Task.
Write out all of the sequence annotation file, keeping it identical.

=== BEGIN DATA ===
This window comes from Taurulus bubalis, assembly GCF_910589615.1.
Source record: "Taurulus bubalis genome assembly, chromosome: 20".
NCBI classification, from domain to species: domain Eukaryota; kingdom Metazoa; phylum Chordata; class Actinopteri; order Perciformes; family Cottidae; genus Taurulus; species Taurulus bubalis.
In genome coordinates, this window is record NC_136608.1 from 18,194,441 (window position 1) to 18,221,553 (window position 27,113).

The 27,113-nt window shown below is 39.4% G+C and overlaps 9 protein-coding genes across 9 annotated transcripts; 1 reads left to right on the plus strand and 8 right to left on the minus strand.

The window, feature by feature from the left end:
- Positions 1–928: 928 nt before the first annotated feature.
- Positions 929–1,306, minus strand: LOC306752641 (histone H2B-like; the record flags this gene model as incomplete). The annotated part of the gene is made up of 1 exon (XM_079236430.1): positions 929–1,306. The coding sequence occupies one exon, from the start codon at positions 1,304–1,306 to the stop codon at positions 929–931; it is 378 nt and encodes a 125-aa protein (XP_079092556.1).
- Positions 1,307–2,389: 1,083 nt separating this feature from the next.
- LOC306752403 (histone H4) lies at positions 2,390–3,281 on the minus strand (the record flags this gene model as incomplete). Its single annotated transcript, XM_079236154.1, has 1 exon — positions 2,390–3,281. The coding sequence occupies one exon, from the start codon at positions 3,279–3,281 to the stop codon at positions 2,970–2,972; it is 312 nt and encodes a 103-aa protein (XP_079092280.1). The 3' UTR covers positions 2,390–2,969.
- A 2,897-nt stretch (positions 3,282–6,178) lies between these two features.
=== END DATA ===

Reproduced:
This window comes from Taurulus bubalis, assembly GCF_910589615.1.
Source record: "Taurulus bubalis genome assembly, chromosome: 20".
NCBI classification, from domain to species: domain Eukaryota; kingdom Metazoa; phylum Chordata; class Actinopteri; order Perciformes; family Cottidae; genus Taurulus; species Taurulus bubalis.
In genome coordinates, this window is record NC_136608.1 from 18,194,441 (window position 1) to 18,221,553 (window position 27,113).

The 27,113-nt window shown below is 39.4% G+C and overlaps 9 protein-coding genes across 9 annotated transcripts; 1 reads left to right on the plus strand and 8 right to left on the minus strand.

The window, feature by feature from the left end:
- Positions 1–928: 928 nt before the first annotated feature.
- Positions 929–1,306, minus strand: LOC306752641 (histone H2B-like; the record flags this gene model as incomplete). The annotated part of the gene is made up of 1 exon (XM_079236430.1): positions 929–1,306. The coding sequence occupies one exon, from the start codon at positions 1,304–1,306 to the stop codon at positions 929–931; it is 378 nt and encodes a 125-aa protein (XP_079092556.1).
- Positions 1,307–2,389: 1,083 nt separating this feature from the next.
- LOC306752403 (histone H4) lies at positions 2,390–3,281 on the minus strand (the record flags this gene model as incomplete). Its single annotated transcript, XM_079236154.1, has 1 exon — positions 2,390–3,281. The coding sequence occupies one exon, from the start codon at positions 3,279–3,281 to the stop codon at positions 2,970–2,972; it is 312 nt and encodes a 103-aa protein (XP_079092280.1). The 3' UTR covers positions 2,390–2,969.
- A 2,897-nt stretch (positions 3,282–6,178) lies between these two features.